unique recorded sounds.
The documentary uses a great deal of never-before-seen footage and
photos, as well as interviews and an interesting narrative, to tell the story
of the Crew through the eyes of Tommy Tedesco and his family, as well as by Hal
Blaine and other surviving members.
According to Denny’s dad, Tommy Tedesco, in his terrific book,
“Confessions of a Guitar Player” (and, indeed, he does confess a great deal),
the “All Star Rhythm Section” of The Wrecking Crew were:
and Earl Palmer - drums,
Russell, Don Randi and Larry Knechtel – piano,
Carol Kaye and Joe Osborne – electric bass,
Lyle Ritz and Red Callender – upright bass and
Campbell, Bill Pitman, Billy Strange, Joe Maphis and, of course, Tommy Tedesco -
The Wrecking Crew documentary has already
been screened to great reception in Leeds and Glasgow.
Denny Tedesco, a one-time resident of Manchester, is spreading the good word so
that it can be further screened and further supported on its way to wide
release. His biggest block to public
distribution is the cost of using the hundreds of songs and clips the Crew
recorded and that are an essential part of the movie. You, the public, are
invited to help arrange screenings of this important documentary, or to make a
contribution to finish paying the music licensing fees. Denny Tedesco says, “The labels and the
publishers are not necessarily the bad guys.
They’ve given me an amazing rate, but there’s just so much music. We’re now only about $200,000 away which,
relatively speaking, is not a lot considering what’s already been paid
for.” The barrier to release is
licensing from record companies and music publishers 133 clips of recordings these
musicians played on. Respecting the film's historical mission, they agreed to
special licensing terms, but Mr. Tedesco is still raising the required amount.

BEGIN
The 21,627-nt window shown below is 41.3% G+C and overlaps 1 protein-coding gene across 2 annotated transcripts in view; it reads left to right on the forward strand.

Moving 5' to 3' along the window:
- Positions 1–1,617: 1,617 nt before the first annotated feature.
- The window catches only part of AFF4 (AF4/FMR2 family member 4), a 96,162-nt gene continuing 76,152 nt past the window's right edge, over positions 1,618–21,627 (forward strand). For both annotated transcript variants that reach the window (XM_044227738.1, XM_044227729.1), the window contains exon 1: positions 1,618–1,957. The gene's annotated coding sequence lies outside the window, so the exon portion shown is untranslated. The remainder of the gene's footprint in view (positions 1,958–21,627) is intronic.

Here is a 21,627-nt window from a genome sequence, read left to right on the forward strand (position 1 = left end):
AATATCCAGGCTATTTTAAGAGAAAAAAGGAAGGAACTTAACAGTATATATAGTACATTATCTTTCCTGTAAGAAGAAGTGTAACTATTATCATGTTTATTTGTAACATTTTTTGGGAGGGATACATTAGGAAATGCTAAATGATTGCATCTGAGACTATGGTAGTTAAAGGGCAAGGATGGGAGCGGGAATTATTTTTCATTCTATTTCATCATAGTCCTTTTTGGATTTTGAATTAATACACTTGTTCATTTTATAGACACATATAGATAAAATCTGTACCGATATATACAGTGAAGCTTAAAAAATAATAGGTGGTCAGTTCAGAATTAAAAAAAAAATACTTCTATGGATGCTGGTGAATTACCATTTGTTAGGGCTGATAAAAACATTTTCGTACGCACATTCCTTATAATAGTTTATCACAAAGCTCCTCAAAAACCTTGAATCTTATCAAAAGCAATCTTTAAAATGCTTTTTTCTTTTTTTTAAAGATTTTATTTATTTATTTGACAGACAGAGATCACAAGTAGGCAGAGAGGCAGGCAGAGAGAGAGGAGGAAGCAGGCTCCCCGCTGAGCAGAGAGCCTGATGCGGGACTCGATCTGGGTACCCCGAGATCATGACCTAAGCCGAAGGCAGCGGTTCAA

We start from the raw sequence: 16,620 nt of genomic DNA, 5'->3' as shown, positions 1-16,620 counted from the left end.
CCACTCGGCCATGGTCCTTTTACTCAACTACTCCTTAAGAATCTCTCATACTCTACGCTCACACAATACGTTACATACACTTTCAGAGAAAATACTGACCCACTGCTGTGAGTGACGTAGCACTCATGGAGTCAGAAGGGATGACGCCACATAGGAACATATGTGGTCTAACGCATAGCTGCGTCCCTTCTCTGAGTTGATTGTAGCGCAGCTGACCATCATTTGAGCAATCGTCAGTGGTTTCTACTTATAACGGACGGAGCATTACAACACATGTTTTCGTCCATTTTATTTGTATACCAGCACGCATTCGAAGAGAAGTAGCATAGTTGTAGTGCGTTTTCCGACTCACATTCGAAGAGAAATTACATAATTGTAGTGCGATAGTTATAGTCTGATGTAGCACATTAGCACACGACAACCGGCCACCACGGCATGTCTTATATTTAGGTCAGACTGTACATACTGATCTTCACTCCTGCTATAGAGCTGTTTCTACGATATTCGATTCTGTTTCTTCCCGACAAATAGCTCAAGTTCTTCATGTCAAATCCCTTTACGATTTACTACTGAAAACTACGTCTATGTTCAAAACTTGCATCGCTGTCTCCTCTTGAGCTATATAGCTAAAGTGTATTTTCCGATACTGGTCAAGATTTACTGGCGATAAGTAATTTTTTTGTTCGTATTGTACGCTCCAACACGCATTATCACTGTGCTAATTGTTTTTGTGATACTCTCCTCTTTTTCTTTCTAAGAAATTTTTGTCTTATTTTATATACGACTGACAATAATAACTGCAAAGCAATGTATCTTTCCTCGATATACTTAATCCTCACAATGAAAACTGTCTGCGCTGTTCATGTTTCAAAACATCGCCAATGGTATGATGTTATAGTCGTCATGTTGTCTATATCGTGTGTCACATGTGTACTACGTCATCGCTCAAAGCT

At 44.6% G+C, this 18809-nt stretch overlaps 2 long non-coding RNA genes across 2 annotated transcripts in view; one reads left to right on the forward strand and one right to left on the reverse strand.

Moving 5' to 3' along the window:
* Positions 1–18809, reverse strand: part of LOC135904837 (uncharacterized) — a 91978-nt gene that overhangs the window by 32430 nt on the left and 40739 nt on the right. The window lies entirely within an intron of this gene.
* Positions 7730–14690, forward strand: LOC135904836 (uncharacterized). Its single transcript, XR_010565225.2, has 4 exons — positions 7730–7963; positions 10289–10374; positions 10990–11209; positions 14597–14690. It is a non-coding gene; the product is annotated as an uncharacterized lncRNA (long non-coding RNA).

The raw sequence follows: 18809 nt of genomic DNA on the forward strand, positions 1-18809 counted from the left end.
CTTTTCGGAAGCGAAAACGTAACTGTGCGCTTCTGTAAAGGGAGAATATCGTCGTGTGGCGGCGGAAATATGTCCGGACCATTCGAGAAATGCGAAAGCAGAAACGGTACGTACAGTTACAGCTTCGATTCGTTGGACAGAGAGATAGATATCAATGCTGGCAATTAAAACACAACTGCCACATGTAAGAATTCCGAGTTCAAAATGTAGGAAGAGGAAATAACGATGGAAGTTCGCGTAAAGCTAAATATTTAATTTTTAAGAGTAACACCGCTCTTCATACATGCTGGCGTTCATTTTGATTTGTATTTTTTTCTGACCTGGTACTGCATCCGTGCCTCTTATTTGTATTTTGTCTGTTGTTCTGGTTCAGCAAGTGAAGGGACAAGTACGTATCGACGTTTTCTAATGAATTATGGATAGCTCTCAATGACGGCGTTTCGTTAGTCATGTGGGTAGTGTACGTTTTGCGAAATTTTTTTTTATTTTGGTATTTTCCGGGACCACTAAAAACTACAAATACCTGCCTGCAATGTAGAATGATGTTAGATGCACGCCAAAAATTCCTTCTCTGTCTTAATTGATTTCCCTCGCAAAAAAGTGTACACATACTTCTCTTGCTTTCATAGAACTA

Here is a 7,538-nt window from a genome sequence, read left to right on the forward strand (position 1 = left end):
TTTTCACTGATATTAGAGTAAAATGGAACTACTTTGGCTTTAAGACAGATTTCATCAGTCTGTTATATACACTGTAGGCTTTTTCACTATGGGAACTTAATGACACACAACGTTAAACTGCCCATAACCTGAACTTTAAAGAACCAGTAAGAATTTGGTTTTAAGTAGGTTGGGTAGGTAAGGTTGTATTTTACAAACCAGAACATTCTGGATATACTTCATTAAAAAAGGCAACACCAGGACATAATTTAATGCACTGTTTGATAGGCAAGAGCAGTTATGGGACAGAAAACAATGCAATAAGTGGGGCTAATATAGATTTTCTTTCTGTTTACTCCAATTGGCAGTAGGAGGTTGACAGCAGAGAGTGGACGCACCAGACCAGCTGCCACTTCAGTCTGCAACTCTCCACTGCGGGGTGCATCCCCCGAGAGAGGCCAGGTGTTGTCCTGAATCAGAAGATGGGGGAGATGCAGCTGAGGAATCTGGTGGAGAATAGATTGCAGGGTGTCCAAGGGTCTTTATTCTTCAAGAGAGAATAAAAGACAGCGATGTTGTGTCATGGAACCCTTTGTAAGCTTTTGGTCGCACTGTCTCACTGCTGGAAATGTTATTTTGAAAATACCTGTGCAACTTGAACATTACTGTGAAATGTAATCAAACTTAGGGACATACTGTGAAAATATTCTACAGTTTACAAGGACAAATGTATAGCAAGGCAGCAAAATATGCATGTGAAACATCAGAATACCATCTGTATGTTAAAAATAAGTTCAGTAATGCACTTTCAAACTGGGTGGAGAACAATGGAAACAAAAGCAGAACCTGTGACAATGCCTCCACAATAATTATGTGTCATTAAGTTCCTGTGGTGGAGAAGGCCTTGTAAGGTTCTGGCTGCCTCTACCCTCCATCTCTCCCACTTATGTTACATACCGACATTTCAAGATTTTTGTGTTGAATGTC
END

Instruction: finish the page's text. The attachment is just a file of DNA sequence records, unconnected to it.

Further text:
"We know it's not going to be a moneymaker," he admits. "It's
impossible. But you know what? I want this story out there." And do you know what, Denny? So do we!
He accepts donations at his website:
Denny further notes that “If your readers go to the website they can
enjoy a huge amount of outtakes - about
twenty of them.” I did, and they’re
He says, “We want to show our distributors, especially in England, that
we have a real audience. Glasgow, Leeds, Copenhagen,
Di Jeneiro. The audience response is
amazing! Emails of support for a ‘Bring
The Wrecking Crew Documentary to England’ campaign would be terrific.” Let’s do it, gang! For the sake of Rock n’ Roll!
Crew's selected hits:
Rose," Nat King Cole (1962)
• "Be My
Baby," The Ronettes (1963)
• "Surf City,"
Jan & Dean (1963)
Loves Somebody," Dean Martin (1964)
Dreamin'," The Mamas and Papas (1965)
• "You've Lost
That Lovin' Feelin'," The Righteous Brothers (1965)
Tambourine Man," The Byrds (1965)
• "A Taste of
Honey," Herb Alpert & The Tijuana
• "California Girls,"
The Beach Boys (1965)
Vibrations," The Beach Boys (1966)
• "Strangers in
the Night," Frank Sinatra (1966)
• "These Boots
are Made for Walkin'," Nancy Sinatra (1966)
The Association (1967)
"Valleri," The Monkees (1967)
• "The Beat Goes
On," Sonny & Cher (1967)
• "Wichita Lineman,"
Glen Campbell (1969)
all for now. Hope you enjoyed
it. And remember – if anything’s
troubling you, FAHGEDDABOWDITT!!!!
- Dr. Robert for The U.S. Beat
For more information regarding this OUTSTANDING film ... or how YOU can make a contribution to insure its release, please visit The Wrecking Crew websites noted above. We've been touting this film for a couple of years now ... and it really is something. You'll also find information about upcoming screenings of the film ... it's coming ANYWHERE near your area, do yourself a favor and check it out ... you will NOT be disappointed. This truly IS the music of our generation ... to think that this band of musicians was involved with so much of it is nothing short of amazing. Highly recommended ... don't miss it! (kk)